Preparatory Schools : A Brief Insight

During the mid-90s the need for a targeted programme for students falling under the reserved category was felt by the IITs. The huge number of reserved seats going vacant was quoted as the primary reason. The IIT council then wrote to the government for permission to start year-long preparatory courses in the institutes and the programme came into action. This year IIT Kanpur will be hosting students from two fellow IITs for the Preparatory School programme.

The programme was initiated for the SC/ST category students, but was later extended to the Person with Disability (PwD) category students in the year 2009. In the present scenario, about 30-40 students from the SC/ST/PwD category are selected from the otherwise non-qualified students. They are then tutored on intermediate level concepts in Physics, Chemistry and Mathematics. A course on English Language, the official medium of instruction at IITs, is also covered. The objective of this course is to prepare these students for the regular B.Tech. and Dual Degree courses. Upon successful completion of the programme, the students are eligible for admission in the regular B.Tech. / Dual Degree programmes.

Thus far, this programme seems to be very noble initiative. But, it has its own set issues.

Over the years a gap has been observed between the students from the Preparatory Course and the regular B Tech/Dual degree students. Though bridging this gap was the very reason for the initiation of these courses, whether or not the IITs have been able to achieve the goal is something that needs to be thought upon. An IITK student in his sophomore year, who had been through a preparatory course says, “There is a huge gap between the Prep course and the first year’s curriculum at IIT Kanpur. The curriculum of the prep courses is not very rigorous and one can easily pass the courses by simply memorizing the solution to assignment problems. But this hampers one’s ‘preparation’ for the regular course, since certain parts of the subject remain underprepared.” This lack of preparation at times translates in their performance in the regular courses in the IITs. “Had the examination been more rigorous and thorough, testing our thinking capabilities, the screening would have been better. If you’re not up to the mark for competing with the regular batch, your survival here is going to be really tough”, he adds.

A common trend seen in Prep Course students is lack of understanding of Maths. This not only affects their performance in future Mathematics courses but also in courses in Physics, Chemistry and other Departmental courses that pre-require +2 mathematics. Their poor laboratory background furthers their difficulties. Much of this is because of the lack of vigour in the way these courses are covered, and more importantly perceived.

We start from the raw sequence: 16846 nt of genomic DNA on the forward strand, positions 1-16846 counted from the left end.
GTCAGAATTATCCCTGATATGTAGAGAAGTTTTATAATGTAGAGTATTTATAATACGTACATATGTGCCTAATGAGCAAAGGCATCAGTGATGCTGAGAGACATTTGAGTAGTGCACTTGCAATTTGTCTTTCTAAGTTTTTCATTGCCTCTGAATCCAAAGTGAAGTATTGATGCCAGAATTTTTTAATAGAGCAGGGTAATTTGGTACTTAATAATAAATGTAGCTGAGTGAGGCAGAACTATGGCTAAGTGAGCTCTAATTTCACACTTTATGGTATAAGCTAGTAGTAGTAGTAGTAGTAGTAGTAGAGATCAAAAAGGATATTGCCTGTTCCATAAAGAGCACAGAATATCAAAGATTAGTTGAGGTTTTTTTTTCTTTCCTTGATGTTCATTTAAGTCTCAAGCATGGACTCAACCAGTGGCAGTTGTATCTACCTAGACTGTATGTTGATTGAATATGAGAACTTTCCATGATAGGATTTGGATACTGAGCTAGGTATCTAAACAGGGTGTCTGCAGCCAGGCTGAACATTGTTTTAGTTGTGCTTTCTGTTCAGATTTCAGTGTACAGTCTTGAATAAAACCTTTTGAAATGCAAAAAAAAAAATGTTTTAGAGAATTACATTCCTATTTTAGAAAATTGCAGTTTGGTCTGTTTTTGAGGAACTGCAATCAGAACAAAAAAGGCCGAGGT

A final year IITK student, who had also undergone a Prep course recalls, “We were told by our Prep Course seniors there that this course is going to be a cakewalk. They gave us fundae on how to get the minimum passing percentage. This left us with loads of free time which most of the students wasted by watching movies and playing games rather than spending time on building basic concepts that would help us in future”. He feels that if a student shows some sincerity in his or her prep course, rather than thinking about merely passing it, the course is good enough to prepare oneself to survive and even do great in the regular programme.

Prof. AK Lal, ho would be the instructor of Mathematics at the Prep course says, “I would base the course entirely on NCERT books. The exams would be application based, much like JEE syllabus. This would bring these students on equal footing with the regular students.” Talking about issues with the system he says, “One of the major issues he faces in his Preparatory Course is the language barrier. Although the English Language course would prepare the students for their regular programme, but for the preparatory course itself it is very tough to find a language of instruction understood by everyone.” He further adds, “The regular programme students have an academic support system in the form of Tutorials and also the Counselling Service, people who can sit along with the students and explain problems to them in languages they understand, something which the Prep course lacks.”

Another major issue that pops up is managing the lifestyle of these students. Since these students have an entirely different curriculum, it’s hard for them to mix with the campus junta. This seclusion leads to various issues. As a result, the Counselling Service this year decided to give them accomodation along with the regular Y18 batch in Hall 13 and GHT. The students now stay in groups of 3-4 in wings where Y18 have been accommodated and are also allocated SGs for emotional support. Bharat Jindal, UG Assistant Coordinator, Counselling Service, believes, “This could be a better way to avoid their complete seclusion, which was possible if they were given a separate wing, a system some of the other IITs follow.”

The success of Preparatory Course, like any other programme is subject to the efforts put in by both the students and the instructors. Students in this programme come with a hope of securing a seat in IITs and have a better future, but after being admitted in the regular programmes, they end up getting caught in the ruthless paradigm of competitive courses and relative grading fighting for mere survival. The only success stories that exist here are of students who were sincere in their prep course and who viewed it as a learning opportunity rather than a one year formality before getting into IITs. The system, at this points, needs to understand the specifics of their life and make sure the purpose of these courses is realized.

Written by : Pulkit Deshmukh and Akash Bhardwaj